According to Business Insider, it’s been nearly a decade since Howells started fighting with Newport’s city council in an attempt to obtain permission to dig for his precious hard drive. But former IT worker didn’t give up on his aim to get his hands on the enormous digital wealth. Now Howells hopes to persuade the council with a new $11m deal to search up to 110,000 tons of garbage.
The unlucky bitcoiner has two plans depending on how much garbage he would be allowed to search. The most extensive option would involve scouring 100,000 metric tons over the course of three years at a cost of $11 million. A more budget version would cost $6 million and take 18 months.
A team of eight experts assembled by Howells includes specialists in AI-powered sorting, landfill excavation, waste management, and data extraction. According to his plan, machines would dig up the garbage, while the AI algorithm trained to spot hard drives would sort out resembling objects. Additionally, two Boston Dynamics’ robot dogs would aid searches and patrol the site at night to deter potential treasure hunters.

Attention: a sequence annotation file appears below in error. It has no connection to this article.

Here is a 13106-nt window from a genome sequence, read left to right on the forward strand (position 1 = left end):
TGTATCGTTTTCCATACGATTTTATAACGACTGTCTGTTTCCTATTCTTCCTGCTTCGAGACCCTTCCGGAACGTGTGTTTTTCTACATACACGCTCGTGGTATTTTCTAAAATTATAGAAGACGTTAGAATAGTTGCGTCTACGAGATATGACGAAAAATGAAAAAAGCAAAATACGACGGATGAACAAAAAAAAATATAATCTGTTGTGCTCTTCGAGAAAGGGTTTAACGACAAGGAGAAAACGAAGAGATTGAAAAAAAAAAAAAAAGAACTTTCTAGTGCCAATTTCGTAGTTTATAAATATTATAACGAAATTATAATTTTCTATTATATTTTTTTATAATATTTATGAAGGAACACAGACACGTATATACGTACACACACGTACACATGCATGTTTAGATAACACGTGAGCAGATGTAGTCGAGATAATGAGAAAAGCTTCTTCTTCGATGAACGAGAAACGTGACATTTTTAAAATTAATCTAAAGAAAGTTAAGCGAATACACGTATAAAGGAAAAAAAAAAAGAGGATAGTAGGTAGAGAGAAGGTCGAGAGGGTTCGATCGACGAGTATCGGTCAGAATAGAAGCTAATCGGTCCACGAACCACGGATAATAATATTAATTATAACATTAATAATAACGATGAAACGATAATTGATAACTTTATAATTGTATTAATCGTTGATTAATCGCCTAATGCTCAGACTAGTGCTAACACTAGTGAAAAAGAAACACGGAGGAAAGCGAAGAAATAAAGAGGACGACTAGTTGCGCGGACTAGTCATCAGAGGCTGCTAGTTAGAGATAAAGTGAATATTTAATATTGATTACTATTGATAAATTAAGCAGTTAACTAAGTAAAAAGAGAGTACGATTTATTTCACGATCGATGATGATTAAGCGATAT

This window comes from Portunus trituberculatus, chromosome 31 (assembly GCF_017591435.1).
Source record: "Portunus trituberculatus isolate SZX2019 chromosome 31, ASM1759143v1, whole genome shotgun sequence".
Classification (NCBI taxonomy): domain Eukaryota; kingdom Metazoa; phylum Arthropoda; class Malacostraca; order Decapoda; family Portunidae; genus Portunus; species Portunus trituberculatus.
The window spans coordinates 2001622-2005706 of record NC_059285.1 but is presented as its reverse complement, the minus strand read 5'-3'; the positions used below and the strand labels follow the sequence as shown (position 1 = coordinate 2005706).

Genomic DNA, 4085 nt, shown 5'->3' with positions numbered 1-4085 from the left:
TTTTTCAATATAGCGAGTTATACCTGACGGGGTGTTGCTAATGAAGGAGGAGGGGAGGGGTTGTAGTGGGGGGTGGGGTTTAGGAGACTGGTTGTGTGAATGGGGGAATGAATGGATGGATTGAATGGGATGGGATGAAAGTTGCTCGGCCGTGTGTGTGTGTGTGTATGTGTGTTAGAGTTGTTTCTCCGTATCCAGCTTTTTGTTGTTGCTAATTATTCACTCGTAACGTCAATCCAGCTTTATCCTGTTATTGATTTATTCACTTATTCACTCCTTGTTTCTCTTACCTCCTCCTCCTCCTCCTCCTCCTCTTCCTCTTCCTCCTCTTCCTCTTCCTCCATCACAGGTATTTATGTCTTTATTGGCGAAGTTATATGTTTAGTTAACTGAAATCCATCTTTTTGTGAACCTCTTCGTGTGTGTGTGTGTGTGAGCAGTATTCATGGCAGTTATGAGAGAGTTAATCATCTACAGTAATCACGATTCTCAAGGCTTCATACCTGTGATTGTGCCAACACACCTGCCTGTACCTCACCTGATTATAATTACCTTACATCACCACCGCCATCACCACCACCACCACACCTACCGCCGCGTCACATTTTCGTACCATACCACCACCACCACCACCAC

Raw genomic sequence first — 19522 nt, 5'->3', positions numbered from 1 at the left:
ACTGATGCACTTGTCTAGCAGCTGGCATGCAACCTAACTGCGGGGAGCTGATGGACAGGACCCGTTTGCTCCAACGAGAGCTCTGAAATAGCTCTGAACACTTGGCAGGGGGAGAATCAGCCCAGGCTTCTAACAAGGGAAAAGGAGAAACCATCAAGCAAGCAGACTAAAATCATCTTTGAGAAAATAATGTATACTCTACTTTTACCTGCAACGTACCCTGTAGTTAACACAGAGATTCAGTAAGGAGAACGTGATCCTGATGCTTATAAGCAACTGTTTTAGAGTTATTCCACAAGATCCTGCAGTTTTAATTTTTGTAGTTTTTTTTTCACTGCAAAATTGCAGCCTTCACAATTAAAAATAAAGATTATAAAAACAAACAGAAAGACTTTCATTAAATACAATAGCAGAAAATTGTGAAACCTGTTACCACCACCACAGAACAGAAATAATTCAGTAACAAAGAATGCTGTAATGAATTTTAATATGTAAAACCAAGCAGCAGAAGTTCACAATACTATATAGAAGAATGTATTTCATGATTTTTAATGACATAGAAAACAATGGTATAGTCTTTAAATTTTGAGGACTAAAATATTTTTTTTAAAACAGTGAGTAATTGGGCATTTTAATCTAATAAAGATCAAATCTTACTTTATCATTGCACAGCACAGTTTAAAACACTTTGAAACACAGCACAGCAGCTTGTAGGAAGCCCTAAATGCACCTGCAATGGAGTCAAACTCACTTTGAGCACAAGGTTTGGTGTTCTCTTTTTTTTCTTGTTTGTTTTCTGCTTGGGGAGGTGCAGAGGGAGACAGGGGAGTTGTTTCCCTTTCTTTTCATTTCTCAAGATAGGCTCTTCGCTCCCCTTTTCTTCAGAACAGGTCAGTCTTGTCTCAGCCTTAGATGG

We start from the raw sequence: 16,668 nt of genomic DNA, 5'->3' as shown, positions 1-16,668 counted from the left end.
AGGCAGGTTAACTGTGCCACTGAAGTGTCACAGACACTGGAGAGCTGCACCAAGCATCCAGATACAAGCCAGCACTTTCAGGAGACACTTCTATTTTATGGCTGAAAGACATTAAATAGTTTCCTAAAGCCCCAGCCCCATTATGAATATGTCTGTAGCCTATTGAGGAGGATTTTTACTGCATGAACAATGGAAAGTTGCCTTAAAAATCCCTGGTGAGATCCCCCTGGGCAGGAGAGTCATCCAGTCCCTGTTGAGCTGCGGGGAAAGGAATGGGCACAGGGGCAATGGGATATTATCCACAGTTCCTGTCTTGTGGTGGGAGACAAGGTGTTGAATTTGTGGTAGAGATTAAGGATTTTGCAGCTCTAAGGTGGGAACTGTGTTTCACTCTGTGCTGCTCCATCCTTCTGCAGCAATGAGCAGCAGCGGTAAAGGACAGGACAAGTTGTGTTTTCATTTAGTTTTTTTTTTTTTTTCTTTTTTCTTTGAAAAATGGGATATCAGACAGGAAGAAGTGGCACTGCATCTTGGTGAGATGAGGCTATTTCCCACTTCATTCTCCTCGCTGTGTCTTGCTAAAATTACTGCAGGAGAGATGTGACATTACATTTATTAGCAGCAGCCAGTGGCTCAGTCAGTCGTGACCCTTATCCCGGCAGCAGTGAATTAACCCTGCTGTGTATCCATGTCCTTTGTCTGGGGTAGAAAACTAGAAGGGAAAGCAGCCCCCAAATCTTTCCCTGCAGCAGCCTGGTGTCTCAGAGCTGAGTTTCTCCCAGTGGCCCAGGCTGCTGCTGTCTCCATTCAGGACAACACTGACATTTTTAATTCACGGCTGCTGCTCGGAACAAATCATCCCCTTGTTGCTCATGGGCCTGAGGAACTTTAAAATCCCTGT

Read also: Why Robo Inu Is the Next Big Thing in Crypto
After the search for lost bitcoins is over, all garbage would be cleaned and recycled as much as possible. The rest would be reburied.
"We do not want to damage the environment in any way," Howells told BI journalist. "If anything, we want to leave everything in a better condition."